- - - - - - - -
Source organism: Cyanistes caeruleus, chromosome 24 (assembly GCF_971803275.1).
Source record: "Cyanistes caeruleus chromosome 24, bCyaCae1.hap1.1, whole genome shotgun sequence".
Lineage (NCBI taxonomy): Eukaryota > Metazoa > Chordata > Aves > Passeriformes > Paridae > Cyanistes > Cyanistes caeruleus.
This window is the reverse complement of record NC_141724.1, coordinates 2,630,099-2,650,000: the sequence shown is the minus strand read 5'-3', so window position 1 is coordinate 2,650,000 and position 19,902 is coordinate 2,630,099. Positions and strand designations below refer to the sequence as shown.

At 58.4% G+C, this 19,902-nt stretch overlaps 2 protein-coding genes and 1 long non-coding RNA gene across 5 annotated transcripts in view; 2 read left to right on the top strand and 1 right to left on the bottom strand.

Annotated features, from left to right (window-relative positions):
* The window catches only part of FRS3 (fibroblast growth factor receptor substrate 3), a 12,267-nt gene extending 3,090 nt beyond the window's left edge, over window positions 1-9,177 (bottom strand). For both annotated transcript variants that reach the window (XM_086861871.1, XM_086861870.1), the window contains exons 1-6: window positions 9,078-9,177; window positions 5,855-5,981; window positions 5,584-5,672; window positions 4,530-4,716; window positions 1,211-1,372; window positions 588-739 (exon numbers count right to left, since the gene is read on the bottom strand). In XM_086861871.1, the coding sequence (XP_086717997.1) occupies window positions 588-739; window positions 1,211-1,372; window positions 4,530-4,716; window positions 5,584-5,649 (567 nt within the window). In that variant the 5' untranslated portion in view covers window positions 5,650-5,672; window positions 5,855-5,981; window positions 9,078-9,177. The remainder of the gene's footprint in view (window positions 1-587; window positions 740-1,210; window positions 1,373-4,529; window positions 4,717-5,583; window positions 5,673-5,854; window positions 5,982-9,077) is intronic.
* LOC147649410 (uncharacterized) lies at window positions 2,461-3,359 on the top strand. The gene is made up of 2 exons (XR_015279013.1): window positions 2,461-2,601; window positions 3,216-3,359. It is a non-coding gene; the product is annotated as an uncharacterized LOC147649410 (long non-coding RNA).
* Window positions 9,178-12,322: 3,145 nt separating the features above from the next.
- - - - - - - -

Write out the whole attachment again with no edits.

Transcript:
Source organism: Cyanistes caeruleus, chromosome 24 (assembly GCF_971803275.1).
Source record: "Cyanistes caeruleus chromosome 24, bCyaCae1.hap1.1, whole genome shotgun sequence".
Lineage (NCBI taxonomy): Eukaryota > Metazoa > Chordata > Aves > Passeriformes > Paridae > Cyanistes > Cyanistes caeruleus.
This window is the reverse complement of record NC_141724.1, coordinates 2,630,099-2,650,000: the sequence shown is the minus strand read 5'-3', so window position 1 is coordinate 2,650,000 and position 19,902 is coordinate 2,630,099. Positions and strand designations below refer to the sequence as shown.

At 58.4% G+C, this 19,902-nt stretch overlaps 2 protein-coding genes and 1 long non-coding RNA gene across 5 annotated transcripts in view; 2 read left to right on the top strand and 1 right to left on the bottom strand.

Annotated features, from left to right (window-relative positions):
* The window catches only part of FRS3 (fibroblast growth factor receptor substrate 3), a 12,267-nt gene extending 3,090 nt beyond the window's left edge, over window positions 1-9,177 (bottom strand). For both annotated transcript variants that reach the window (XM_086861871.1, XM_086861870.1), the window contains exons 1-6: window positions 9,078-9,177; window positions 5,855-5,981; window positions 5,584-5,672; window positions 4,530-4,716; window positions 1,211-1,372; window positions 588-739 (exon numbers count right to left, since the gene is read on the bottom strand). In XM_086861871.1, the coding sequence (XP_086717997.1) occupies window positions 588-739; window positions 1,211-1,372; window positions 4,530-4,716; window positions 5,584-5,649 (567 nt within the window). In that variant the 5' untranslated portion in view covers window positions 5,650-5,672; window positions 5,855-5,981; window positions 9,078-9,177. The remainder of the gene's footprint in view (window positions 1-587; window positions 740-1,210; window positions 1,373-4,529; window positions 4,717-5,583; window positions 5,673-5,854; window positions 5,982-9,077) is intronic.
* LOC147649410 (uncharacterized) lies at window positions 2,461-3,359 on the top strand. The gene is made up of 2 exons (XR_015279013.1): window positions 2,461-2,601; window positions 3,216-3,359. It is a non-coding gene; the product is annotated as an uncharacterized LOC147649410 (long non-coding RNA).
* Window positions 9,178-12,322: 3,145 nt separating the features above from the next.